In 1979 the then-mysterious Trevanian published Shibumi, which introduced the character of Nicholai Hel--assassin, Go master, world class lover, spelunker. Shibumi focuses on an incident that pulls Hel out of retirement for one last job and also tells the story of his unusual upbringing, but glosses over the years between. In 2007 Don Winslow, one of the most exciting and original voices in thrillers today, was approached by Hachette Books to take up the mantle of Trevanian and write the story of the beginning of Nicholai Hel's career, the portion of his life merely hinted at in the original book. The result is Satori.
Satori begins as Hel is released from the Japanese prison in which he's been held for three years by the Americans in solitary confinement. Hel, son of a German nobleman and a White Russian baroness in exile, is basically a man without a country. Although he had worked for the American government in the period immediately following the Second World War, he was later imprisoned by the Americans for killing--out of filial duty--his Japanese foster father, General Kishikawa, who was a prisoner of war. Hel was not imprisoned for the murder qua murder as much as for depriving the Americans of a vital--if still only theoretically potential--source of information. Hel is not being released because of his exemplary behavior as a prisoner (although, Hel, being Hel, has done nothing but put his time to good use, reading, meditating, exercising, teaching himself the Basque language, perfecting his mastery of Naked/Kill techniques) but rather, because he can be of use to U.S. covert operations.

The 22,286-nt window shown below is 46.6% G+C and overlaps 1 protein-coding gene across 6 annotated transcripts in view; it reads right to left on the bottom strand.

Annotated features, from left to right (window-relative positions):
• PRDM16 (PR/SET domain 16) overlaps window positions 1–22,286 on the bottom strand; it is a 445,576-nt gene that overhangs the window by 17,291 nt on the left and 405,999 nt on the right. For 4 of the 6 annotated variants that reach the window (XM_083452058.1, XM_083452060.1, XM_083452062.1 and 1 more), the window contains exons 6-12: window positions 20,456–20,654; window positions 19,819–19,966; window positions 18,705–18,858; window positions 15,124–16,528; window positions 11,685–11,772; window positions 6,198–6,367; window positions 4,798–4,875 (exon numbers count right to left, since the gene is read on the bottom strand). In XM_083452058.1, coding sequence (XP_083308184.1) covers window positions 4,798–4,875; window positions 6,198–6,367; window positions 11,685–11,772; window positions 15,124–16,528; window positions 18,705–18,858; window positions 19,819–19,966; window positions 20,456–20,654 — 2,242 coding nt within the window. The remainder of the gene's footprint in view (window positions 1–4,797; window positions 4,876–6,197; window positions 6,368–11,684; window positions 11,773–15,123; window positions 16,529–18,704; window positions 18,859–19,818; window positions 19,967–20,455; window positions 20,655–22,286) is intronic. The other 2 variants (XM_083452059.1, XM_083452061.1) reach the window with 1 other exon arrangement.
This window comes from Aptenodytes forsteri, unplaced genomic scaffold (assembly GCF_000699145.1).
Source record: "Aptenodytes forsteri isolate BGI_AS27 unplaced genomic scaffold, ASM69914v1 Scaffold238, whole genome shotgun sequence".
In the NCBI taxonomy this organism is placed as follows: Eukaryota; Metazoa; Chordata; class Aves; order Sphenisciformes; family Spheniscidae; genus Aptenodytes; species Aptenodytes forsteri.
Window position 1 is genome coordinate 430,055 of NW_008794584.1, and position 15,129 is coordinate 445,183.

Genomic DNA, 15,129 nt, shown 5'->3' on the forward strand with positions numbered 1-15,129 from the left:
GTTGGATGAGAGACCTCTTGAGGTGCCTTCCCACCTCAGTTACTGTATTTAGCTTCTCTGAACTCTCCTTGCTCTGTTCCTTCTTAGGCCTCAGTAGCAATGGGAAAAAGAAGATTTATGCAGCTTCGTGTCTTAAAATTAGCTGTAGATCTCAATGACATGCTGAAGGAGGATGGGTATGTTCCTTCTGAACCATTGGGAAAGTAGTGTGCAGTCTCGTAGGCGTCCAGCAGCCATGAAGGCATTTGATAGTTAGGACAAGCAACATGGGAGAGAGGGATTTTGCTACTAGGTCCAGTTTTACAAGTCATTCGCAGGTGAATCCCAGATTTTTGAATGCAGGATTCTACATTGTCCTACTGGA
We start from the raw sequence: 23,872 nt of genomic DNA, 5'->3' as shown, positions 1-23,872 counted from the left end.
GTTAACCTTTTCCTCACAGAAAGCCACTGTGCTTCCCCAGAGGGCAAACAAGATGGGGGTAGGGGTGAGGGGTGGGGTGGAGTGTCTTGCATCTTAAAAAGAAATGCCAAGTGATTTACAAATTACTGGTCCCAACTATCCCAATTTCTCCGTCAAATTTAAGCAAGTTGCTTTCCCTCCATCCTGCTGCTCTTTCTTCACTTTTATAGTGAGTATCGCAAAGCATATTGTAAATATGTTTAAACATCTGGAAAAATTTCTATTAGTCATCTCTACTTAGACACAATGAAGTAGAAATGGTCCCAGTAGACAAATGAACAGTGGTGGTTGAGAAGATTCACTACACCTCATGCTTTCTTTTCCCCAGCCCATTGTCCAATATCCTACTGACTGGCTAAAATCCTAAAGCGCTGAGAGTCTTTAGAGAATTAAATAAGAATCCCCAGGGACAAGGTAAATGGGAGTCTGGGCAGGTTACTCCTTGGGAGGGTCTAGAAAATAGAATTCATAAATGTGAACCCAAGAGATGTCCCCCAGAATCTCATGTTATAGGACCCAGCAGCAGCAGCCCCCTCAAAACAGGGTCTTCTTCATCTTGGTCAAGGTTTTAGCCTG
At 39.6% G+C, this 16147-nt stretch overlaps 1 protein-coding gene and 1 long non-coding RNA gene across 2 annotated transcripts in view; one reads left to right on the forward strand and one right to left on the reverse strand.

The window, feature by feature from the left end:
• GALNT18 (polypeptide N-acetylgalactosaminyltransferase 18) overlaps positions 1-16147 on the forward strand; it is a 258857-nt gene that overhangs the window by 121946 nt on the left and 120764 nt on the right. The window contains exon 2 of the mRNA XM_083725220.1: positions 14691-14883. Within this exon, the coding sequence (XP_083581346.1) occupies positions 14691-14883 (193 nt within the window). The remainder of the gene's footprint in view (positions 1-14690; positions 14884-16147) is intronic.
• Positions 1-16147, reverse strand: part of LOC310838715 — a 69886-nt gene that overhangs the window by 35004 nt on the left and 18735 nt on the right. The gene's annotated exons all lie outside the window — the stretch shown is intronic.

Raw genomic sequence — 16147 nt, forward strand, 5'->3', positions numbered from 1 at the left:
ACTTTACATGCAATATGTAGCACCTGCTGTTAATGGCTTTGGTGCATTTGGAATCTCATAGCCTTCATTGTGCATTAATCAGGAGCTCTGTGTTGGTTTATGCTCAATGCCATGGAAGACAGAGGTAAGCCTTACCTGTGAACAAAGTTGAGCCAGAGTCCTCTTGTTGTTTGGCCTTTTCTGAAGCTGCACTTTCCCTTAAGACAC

They want to rebuild his face (horribly disfigured by a brutal beating received at the hands of frustrated American interrogators), give him a new identity, then send him out to assassinate the Soviet commissioner to Red China, Yuri Voroshenin. Cue the ominous music: Hel has a past connection to Voroshenin and long ago vowed revenge. He agrees to take the job, with the proviso that, in addition to the passport and monetary payment he's being offered, he also be provided with the names and addresses of the men who beat him so brutally at the beginning of his confinement.
The ensuing novel is as richly textured and erudite as its source. Winslow's mastery of the material--the philosophy and strategy of Go, international politics of the Cold War, and Japanese culture, to but skim the surface--is brilliant, and his depiction of the formative years of Nicholai Hel's professional life fits neatly into the mythology created for Hel by Trevanian. If Winslow's Hel is rather humorless as compared to Trevanian's, that can be attributed to his youth and callowness; the sort of humor exhibited by the mature Hel can only be gained with life experience.
Satori stands on its own merits, and can be read by a reader utterly unfamiliar with Shibumi (this reader, in fact, read the Winslow first). It gains so much more, however, when read in conjunction with Trevanian's great novel. And--dare I say?--Trevanian gains as well.